Earlier, Miller had said that if Bernice Turnbull "is serious about this threat, we are prepared to close the hospital and transfer patients to Puerto Rico or the States. It would be the worst health-care crisis in Virgin Island history."
As of May, according to Finance Department documents, Schneider Hospital owed the government $10.7 million. However, Miller said he does not see that as a possibility. "I am very optimistic," he said. "I know we can do something about it. Health has to be the top priority. Without health, you cannot do anything."
He said the hospital payroll was met on Thursday.
"Let's talk about what the government owes the hospital," Miller said. "There are a significant number of government agencies — including the East End Health Clinic and the Justice Department, for the morgue — that owe the hospital about $6.1 million, and that is excluding the $14.3 million a year we provide in uncompensated care. That's not even factored into the equation."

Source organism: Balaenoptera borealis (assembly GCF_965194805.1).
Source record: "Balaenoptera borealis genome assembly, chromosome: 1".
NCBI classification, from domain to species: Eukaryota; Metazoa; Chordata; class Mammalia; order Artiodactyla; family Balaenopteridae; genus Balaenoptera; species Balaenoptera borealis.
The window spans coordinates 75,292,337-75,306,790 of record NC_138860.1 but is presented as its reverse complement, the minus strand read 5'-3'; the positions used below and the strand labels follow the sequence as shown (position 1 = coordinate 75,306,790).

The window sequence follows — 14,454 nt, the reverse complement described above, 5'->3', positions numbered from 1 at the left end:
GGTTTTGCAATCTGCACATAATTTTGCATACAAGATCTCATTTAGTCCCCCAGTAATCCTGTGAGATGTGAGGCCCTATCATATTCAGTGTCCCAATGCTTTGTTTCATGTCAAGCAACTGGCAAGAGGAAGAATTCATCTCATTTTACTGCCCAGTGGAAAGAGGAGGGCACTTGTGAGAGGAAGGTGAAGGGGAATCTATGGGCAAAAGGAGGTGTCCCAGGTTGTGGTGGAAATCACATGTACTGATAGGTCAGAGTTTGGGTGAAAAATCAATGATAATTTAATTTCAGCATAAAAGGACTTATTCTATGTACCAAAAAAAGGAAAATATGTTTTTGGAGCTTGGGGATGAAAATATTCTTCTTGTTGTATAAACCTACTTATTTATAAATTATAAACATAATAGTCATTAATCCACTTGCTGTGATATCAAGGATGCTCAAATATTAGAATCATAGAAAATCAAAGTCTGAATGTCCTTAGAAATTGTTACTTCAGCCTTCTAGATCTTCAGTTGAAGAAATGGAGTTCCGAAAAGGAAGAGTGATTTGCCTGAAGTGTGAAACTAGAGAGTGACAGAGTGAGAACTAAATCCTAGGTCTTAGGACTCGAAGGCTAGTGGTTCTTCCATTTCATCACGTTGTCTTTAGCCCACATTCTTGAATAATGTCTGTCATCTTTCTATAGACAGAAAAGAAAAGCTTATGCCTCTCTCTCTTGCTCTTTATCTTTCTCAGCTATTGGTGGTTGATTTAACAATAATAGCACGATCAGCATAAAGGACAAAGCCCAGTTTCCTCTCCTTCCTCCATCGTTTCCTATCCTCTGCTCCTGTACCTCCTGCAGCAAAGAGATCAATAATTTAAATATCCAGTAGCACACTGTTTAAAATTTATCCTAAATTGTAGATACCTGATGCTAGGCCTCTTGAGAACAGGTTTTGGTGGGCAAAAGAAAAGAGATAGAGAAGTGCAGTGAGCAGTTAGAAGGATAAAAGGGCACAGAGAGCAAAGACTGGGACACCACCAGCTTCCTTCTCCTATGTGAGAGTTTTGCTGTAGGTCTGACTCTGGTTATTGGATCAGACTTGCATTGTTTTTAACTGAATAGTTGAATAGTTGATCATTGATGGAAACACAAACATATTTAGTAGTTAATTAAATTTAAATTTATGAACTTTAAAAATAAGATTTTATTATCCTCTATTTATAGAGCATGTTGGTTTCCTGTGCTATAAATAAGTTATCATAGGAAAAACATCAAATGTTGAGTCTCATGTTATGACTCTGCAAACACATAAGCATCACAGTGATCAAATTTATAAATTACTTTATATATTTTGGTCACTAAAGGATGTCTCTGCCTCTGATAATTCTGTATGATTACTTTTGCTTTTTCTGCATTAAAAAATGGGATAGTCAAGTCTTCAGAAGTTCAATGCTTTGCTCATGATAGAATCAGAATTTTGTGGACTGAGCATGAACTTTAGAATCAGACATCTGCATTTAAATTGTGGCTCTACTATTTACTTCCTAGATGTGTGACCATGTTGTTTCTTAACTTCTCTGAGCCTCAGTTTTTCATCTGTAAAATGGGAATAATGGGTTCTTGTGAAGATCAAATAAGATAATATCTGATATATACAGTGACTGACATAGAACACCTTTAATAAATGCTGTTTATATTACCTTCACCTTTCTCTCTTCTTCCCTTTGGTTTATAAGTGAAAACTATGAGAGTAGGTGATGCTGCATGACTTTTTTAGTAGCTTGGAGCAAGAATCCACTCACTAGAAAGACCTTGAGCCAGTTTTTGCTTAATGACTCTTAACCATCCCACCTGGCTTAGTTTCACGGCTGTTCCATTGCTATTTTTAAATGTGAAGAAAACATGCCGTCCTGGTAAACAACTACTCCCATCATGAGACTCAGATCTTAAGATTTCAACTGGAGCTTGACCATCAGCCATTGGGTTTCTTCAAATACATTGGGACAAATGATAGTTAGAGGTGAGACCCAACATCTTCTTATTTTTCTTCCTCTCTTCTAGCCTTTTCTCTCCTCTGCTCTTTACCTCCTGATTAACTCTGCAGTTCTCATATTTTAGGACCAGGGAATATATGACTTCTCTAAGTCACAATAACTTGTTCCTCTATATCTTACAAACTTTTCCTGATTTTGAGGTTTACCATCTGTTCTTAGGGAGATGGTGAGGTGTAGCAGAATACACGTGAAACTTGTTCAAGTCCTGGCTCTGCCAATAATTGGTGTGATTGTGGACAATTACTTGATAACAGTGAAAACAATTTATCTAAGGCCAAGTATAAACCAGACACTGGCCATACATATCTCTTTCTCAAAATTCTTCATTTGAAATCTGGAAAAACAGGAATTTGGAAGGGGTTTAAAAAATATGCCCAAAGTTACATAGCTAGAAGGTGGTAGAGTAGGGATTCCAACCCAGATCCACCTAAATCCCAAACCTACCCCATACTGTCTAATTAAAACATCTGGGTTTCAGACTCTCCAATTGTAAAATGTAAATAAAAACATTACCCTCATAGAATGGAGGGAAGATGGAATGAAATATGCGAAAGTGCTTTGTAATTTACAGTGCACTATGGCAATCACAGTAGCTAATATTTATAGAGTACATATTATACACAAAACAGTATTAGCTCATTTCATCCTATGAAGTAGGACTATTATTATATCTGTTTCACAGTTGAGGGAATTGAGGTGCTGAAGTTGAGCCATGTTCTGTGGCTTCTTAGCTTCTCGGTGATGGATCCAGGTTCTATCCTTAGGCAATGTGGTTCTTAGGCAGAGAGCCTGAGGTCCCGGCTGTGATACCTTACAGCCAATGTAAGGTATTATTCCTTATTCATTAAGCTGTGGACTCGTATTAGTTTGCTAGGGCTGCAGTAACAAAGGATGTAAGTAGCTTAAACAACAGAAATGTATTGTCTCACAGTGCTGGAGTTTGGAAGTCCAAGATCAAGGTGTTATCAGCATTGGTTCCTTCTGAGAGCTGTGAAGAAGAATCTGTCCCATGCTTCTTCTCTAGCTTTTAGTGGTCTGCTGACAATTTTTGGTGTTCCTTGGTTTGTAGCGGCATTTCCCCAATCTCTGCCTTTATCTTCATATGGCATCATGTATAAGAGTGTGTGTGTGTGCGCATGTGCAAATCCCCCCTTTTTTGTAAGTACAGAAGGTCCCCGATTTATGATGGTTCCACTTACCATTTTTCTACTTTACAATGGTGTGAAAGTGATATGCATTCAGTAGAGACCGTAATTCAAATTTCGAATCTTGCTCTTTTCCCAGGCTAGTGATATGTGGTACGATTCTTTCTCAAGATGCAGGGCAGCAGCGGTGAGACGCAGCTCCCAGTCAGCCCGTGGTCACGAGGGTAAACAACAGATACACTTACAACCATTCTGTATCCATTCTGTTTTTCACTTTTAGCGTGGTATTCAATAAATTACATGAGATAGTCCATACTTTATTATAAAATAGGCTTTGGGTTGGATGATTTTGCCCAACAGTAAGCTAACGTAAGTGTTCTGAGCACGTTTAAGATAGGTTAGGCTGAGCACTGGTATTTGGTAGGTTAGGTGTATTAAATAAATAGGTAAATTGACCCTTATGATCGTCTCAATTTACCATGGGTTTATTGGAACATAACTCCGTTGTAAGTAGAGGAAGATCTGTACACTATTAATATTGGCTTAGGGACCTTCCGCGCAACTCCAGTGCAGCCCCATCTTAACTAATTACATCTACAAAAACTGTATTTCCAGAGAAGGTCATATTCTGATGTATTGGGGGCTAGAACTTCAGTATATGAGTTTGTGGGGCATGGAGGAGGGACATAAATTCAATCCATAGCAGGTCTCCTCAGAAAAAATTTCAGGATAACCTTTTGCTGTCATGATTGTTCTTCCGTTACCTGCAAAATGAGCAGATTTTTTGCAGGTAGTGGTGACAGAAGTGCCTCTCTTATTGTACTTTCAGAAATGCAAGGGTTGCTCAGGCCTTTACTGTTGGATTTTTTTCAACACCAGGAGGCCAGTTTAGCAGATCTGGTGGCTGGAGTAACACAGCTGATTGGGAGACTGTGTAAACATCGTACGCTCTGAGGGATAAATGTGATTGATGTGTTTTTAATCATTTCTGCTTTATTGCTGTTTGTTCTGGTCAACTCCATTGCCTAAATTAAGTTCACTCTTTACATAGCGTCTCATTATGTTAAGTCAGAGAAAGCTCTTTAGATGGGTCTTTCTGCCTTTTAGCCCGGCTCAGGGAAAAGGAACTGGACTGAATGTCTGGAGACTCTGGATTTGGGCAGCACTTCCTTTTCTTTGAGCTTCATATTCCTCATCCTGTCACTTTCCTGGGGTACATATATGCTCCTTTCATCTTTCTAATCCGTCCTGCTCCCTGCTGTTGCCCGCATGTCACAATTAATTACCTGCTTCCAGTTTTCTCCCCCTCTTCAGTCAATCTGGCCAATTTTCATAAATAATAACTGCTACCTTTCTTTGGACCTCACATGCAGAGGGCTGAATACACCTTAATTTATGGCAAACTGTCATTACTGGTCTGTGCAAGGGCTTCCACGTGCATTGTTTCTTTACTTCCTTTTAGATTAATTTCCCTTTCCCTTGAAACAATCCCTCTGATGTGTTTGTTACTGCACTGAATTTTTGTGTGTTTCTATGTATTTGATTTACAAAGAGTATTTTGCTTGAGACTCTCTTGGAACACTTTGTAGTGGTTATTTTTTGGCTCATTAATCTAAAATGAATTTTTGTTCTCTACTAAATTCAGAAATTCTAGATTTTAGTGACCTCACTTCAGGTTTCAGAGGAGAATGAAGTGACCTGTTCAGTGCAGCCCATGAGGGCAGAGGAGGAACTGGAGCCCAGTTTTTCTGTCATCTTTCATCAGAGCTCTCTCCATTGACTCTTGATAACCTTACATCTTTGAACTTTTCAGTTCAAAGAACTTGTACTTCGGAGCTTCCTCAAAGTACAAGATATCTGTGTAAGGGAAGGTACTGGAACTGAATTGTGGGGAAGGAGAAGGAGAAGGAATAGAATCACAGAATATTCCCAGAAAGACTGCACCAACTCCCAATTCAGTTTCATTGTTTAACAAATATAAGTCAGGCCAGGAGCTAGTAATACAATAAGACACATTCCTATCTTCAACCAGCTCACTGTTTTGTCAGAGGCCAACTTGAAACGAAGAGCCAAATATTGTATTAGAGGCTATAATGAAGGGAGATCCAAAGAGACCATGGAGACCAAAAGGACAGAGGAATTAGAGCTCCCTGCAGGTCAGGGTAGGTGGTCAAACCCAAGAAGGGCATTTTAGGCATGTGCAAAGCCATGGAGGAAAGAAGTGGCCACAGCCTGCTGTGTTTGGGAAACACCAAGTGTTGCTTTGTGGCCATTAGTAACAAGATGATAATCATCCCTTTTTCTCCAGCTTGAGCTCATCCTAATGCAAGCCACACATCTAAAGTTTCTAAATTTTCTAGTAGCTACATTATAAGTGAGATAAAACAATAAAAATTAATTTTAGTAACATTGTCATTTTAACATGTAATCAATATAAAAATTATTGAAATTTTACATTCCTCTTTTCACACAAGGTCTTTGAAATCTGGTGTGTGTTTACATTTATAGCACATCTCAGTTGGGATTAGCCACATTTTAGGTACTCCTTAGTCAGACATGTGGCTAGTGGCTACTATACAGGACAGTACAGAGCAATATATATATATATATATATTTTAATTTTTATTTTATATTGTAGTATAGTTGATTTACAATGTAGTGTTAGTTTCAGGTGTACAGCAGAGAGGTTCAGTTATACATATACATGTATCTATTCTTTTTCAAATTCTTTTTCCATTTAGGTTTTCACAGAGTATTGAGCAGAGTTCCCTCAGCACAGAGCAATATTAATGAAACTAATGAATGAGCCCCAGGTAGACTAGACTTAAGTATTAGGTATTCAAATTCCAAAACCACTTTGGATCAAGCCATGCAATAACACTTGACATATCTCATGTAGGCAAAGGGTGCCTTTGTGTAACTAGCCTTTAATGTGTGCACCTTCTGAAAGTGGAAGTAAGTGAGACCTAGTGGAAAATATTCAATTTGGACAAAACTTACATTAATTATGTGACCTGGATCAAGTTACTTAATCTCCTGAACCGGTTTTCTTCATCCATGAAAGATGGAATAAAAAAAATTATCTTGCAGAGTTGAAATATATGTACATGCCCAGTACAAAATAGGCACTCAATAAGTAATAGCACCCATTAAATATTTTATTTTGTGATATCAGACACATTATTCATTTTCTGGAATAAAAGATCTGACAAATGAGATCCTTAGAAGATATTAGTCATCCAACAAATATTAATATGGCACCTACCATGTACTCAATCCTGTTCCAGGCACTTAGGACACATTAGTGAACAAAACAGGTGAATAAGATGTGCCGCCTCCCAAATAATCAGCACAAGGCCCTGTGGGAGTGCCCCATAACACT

Miller said he has tried to arrange a meeting with Turnbull, but the earliest time they can both arrange it is June 30. "I asked her if we could meet in the evening. We have a working board, and that makes sense, but she couldn't accommodate that," he said.
Miller said he was disappointed at the means Turnbull used to inform him of the impending financial crisis: a letter, which was reported Wednesday in the Source and on broadcast media.
"It was disheartening and disrespectful," Miller said. "I would never write anyone a letter like that. There's no problem with picking up the phone and scheduling a meeting. We acknowledge we owe the government, but the government doesn't acknowledge what it owes us."